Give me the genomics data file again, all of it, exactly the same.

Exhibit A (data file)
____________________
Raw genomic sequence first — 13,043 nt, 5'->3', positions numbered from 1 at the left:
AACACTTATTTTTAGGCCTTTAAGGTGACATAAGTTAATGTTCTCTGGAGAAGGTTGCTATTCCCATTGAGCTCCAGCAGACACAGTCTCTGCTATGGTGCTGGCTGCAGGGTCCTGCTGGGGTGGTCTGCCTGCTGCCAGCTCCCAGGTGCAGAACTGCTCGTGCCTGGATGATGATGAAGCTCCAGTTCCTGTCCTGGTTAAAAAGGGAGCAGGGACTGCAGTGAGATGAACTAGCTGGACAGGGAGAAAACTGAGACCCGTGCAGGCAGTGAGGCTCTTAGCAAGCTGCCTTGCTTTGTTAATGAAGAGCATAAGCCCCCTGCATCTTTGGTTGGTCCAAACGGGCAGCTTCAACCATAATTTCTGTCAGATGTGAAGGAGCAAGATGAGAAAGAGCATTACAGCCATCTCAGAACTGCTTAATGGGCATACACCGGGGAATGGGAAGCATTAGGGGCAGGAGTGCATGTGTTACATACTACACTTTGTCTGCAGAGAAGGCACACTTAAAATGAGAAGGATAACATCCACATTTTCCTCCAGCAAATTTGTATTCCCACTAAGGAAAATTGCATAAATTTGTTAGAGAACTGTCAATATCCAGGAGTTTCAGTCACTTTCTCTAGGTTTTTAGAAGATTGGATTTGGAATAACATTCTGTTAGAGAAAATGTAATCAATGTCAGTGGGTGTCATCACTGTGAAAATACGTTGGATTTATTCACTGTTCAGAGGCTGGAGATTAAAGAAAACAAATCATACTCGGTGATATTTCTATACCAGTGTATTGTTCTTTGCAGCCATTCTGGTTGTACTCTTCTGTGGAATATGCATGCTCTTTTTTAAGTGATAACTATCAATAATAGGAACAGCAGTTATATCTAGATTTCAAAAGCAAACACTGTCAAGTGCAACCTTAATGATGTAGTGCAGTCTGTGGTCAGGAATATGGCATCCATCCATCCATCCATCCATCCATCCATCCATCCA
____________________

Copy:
Raw genomic sequence first — 13,043 nt, 5'->3', positions numbered from 1 at the left:
AACACTTATTTTTAGGCCTTTAAGGTGACATAAGTTAATGTTCTCTGGAGAAGGTTGCTATTCCCATTGAGCTCCAGCAGACACAGTCTCTGCTATGGTGCTGGCTGCAGGGTCCTGCTGGGGTGGTCTGCCTGCTGCCAGCTCCCAGGTGCAGAACTGCTCGTGCCTGGATGATGATGAAGCTCCAGTTCCTGTCCTGGTTAAAAAGGGAGCAGGGACTGCAGTGAGATGAACTAGCTGGACAGGGAGAAAACTGAGACCCGTGCAGGCAGTGAGGCTCTTAGCAAGCTGCCTTGCTTTGTTAATGAAGAGCATAAGCCCCCTGCATCTTTGGTTGGTCCAAACGGGCAGCTTCAACCATAATTTCTGTCAGATGTGAAGGAGCAAGATGAGAAAGAGCATTACAGCCATCTCAGAACTGCTTAATGGGCATACACCGGGGAATGGGAAGCATTAGGGGCAGGAGTGCATGTGTTACATACTACACTTTGTCTGCAGAGAAGGCACACTTAAAATGAGAAGGATAACATCCACATTTTCCTCCAGCAAATTTGTATTCCCACTAAGGAAAATTGCATAAATTTGTTAGAGAACTGTCAATATCCAGGAGTTTCAGTCACTTTCTCTAGGTTTTTAGAAGATTGGATTTGGAATAACATTCTGTTAGAGAAAATGTAATCAATGTCAGTGGGTGTCATCACTGTGAAAATACGTTGGATTTATTCACTGTTCAGAGGCTGGAGATTAAAGAAAACAAATCATACTCGGTGATATTTCTATACCAGTGTATTGTTCTTTGCAGCCATTCTGGTTGTACTCTTCTGTGGAATATGCATGCTCTTTTTTAAGTGATAACTATCAATAATAGGAACAGCAGTTATATCTAGATTTCAAAAGCAAACACTGTCAAGTGCAACCTTAATGATGTAGTGCAGTCTGTGGTCAGGAATATGGCATCCATCCATCCATCCATCCATCCATCCATCCATCCA